ME Group, which solves legal disputes using technology, has called for the government to ensure that lenders do not use the recent Bank of England interest-rate cut to boost profits at the expense of borrowers on standard variable rate (SVR) mortgages.
ME Group CEO Rob Cooper said that when the Bank took similar action after the 2008 global financial crisis, lenders failed to cut rates for SVR mortgage holders by an equivalent amount. This, he said, was intended to shore up their profits and protect themselves from the huge drop in people taking our new mortgages.
Cooper said: “Overcharging could happen again during the Covid-19 crisis, especially as the government has now stepped in to temporarily close down the housing market. This means new business for lenders will be almost non-existent.
“It is vital that regulators closely scrutinise the interest-rate decisions taken by lenders and step in to stop any financial profiteering, which is subject to fairness tests of EU consumer law.”
Cooper argues that, even now, there are hundreds of thousands of homeowners currently paying more than they should for their mortgage.
He added: “What’s even more worrying is that many of these are mortgage prisoners who have been prevented by lenders from switching provider. They will be stuck with punitively high interest payments with no means of moving their mortgage to another lender.”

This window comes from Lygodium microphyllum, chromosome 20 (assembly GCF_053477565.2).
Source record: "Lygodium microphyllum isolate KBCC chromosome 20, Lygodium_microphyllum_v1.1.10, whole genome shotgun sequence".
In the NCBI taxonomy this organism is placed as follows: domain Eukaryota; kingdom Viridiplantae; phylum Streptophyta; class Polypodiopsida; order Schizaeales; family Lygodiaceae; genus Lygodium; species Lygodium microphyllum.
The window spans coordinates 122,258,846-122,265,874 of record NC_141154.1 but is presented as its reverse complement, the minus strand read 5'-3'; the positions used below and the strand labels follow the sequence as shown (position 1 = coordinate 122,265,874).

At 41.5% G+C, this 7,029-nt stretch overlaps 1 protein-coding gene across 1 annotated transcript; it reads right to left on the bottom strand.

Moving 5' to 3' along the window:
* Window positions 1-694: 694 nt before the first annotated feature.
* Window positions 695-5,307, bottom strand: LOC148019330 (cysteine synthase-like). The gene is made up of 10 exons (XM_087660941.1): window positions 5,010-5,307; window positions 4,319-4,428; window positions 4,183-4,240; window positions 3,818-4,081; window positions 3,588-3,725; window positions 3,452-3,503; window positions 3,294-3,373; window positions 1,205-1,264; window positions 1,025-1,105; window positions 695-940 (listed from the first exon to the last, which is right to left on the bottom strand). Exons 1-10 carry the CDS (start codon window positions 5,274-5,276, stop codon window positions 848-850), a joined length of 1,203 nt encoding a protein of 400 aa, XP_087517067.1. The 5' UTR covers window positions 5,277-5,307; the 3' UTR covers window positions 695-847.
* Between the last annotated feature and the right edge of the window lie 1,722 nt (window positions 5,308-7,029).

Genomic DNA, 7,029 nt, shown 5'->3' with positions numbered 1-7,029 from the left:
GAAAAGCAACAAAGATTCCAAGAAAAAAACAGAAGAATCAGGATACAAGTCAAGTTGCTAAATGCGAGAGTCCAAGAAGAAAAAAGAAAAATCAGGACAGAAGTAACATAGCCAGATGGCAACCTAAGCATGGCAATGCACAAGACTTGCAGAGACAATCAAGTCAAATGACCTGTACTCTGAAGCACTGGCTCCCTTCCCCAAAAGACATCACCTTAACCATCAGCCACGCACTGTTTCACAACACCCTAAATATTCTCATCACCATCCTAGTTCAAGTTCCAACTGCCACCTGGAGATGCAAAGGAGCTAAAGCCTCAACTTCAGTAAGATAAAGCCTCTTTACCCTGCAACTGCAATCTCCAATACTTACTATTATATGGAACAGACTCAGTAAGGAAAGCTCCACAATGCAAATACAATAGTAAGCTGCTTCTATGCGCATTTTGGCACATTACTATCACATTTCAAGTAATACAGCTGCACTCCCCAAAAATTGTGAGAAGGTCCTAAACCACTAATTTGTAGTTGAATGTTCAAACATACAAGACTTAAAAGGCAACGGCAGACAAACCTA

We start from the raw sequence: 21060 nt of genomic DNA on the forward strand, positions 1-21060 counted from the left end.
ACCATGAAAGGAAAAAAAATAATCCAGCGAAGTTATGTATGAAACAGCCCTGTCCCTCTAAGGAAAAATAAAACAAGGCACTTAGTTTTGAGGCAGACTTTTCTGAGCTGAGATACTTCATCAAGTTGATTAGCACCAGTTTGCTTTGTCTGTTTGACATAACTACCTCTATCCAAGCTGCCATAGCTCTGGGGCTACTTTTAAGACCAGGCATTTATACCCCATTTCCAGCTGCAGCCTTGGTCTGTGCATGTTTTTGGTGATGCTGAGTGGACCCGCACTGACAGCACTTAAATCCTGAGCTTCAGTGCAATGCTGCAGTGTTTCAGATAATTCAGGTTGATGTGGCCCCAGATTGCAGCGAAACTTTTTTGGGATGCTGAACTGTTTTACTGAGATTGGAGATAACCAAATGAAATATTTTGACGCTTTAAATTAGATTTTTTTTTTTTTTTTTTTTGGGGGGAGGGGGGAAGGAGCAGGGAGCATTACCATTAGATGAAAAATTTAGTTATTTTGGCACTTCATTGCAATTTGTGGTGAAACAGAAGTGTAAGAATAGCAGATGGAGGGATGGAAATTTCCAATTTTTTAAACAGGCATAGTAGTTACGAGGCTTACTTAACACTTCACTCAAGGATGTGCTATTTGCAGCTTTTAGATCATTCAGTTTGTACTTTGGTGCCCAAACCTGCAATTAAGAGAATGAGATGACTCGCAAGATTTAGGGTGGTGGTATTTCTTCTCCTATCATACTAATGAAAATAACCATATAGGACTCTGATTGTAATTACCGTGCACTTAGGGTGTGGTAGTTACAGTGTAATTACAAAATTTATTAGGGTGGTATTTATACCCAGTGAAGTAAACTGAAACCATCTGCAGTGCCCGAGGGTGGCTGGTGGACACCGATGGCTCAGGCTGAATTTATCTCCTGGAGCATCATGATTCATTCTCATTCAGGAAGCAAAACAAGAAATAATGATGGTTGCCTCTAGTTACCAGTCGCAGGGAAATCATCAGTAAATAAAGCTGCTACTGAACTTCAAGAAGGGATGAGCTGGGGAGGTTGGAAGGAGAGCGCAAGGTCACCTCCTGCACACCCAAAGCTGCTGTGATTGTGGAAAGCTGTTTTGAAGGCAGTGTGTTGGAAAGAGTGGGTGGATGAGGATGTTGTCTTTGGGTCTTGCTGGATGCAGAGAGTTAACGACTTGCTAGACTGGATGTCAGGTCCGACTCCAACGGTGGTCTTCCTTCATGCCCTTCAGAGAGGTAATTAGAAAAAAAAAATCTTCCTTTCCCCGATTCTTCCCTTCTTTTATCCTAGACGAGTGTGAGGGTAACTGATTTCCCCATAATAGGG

In 2018, the FCA estimated that 150,000 people are currently mortgage prisoners.
Cooper said ME Group has assessed mortgages for tens of thousands of customers, many of whom are classed as financially vulnerable, and who are owed £billions by lenders.
“We have made the Financial Ombudsman Service and the Financial Services Compensation Scheme aware of the scandal, but the wheels move very slowly and it could be many months before these cases are attended to.
“What is vital is that borrowers are protected this time around so we don’t have another generation ripped off by greedy lenders,” he added.